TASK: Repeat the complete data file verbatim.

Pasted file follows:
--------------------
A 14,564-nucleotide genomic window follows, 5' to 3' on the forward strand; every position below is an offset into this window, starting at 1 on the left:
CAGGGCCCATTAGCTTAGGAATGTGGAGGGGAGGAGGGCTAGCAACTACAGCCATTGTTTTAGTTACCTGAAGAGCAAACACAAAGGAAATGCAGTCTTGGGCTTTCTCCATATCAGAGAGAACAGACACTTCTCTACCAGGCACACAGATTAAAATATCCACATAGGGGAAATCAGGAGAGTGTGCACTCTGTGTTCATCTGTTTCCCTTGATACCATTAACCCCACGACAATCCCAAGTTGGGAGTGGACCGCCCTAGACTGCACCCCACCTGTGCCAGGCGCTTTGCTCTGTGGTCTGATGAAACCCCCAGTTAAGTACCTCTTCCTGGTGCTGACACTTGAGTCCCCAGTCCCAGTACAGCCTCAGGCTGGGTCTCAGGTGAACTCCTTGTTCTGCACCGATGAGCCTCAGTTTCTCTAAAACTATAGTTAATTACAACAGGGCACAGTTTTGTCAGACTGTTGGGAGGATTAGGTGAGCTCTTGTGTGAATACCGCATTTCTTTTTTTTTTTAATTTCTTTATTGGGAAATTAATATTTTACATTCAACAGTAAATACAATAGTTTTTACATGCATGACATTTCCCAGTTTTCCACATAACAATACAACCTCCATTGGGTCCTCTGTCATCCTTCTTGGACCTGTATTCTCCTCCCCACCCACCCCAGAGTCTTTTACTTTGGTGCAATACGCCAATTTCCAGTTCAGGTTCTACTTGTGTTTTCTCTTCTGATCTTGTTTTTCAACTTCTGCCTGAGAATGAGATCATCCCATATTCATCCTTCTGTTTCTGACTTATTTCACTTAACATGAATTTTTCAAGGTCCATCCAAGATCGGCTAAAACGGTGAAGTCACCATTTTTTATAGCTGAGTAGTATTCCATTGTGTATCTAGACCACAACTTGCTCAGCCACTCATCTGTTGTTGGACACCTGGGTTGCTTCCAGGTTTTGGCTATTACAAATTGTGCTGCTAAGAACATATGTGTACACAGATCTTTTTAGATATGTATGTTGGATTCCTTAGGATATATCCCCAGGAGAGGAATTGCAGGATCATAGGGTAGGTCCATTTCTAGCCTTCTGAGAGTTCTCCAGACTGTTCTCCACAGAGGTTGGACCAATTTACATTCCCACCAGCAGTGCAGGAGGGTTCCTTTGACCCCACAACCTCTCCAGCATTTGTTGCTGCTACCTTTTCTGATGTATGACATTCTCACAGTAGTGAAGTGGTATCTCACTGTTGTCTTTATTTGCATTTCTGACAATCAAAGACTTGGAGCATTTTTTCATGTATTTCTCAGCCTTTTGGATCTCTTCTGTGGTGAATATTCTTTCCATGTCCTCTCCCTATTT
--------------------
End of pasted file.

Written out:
A 14,564-nucleotide genomic window follows, 5' to 3' on the forward strand; every position below is an offset into this window, starting at 1 on the left:
CAGGGCCCATTAGCTTAGGAATGTGGAGGGGAGGAGGGCTAGCAACTACAGCCATTGTTTTAGTTACCTGAAGAGCAAACACAAAGGAAATGCAGTCTTGGGCTTTCTCCATATCAGAGAGAACAGACACTTCTCTACCAGGCACACAGATTAAAATATCCACATAGGGGAAATCAGGAGAGTGTGCACTCTGTGTTCATCTGTTTCCCTTGATACCATTAACCCCACGACAATCCCAAGTTGGGAGTGGACCGCCCTAGACTGCACCCCACCTGTGCCAGGCGCTTTGCTCTGTGGTCTGATGAAACCCCCAGTTAAGTACCTCTTCCTGGTGCTGACACTTGAGTCCCCAGTCCCAGTACAGCCTCAGGCTGGGTCTCAGGTGAACTCCTTGTTCTGCACCGATGAGCCTCAGTTTCTCTAAAACTATAGTTAATTACAACAGGGCACAGTTTTGTCAGACTGTTGGGAGGATTAGGTGAGCTCTTGTGTGAATACCGCATTTCTTTTTTTTTTTAATTTCTTTATTGGGAAATTAATATTTTACATTCAACAGTAAATACAATAGTTTTTACATGCATGACATTTCCCAGTTTTCCACATAACAATACAACCTCCATTGGGTCCTCTGTCATCCTTCTTGGACCTGTATTCTCCTCCCCACCCACCCCAGAGTCTTTTACTTTGGTGCAATACGCCAATTTCCAGTTCAGGTTCTACTTGTGTTTTCTCTTCTGATCTTGTTTTTCAACTTCTGCCTGAGAATGAGATCATCCCATATTCATCCTTCTGTTTCTGACTTATTTCACTTAACATGAATTTTTCAAGGTCCATCCAAGATCGGCTAAAACGGTGAAGTCACCATTTTTTATAGCTGAGTAGTATTCCATTGTGTATCTAGACCACAACTTGCTCAGCCACTCATCTGTTGTTGGACACCTGGGTTGCTTCCAGGTTTTGGCTATTACAAATTGTGCTGCTAAGAACATATGTGTACACAGATCTTTTTAGATATGTATGTTGGATTCCTTAGGATATATCCCCAGGAGAGGAATTGCAGGATCATAGGGTAGGTCCATTTCTAGCCTTCTGAGAGTTCTCCAGACTGTTCTCCACAGAGGTTGGACCAATTTACATTCCCACCAGCAGTGCAGGAGGGTTCCTTTGACCCCACAACCTCTCCAGCATTTGTTGCTGCTACCTTTTCTGATGTATGACATTCTCACAGTAGTGAAGTGGTATCTCACTGTTGTCTTTATTTGCATTTCTGACAATCAAAGACTTGGAGCATTTTTTCATGTATTTCTCAGCCTTTTGGATCTCTTCTGTGGTGAATATTCTTTCCATGTCCTCTCCCTATTT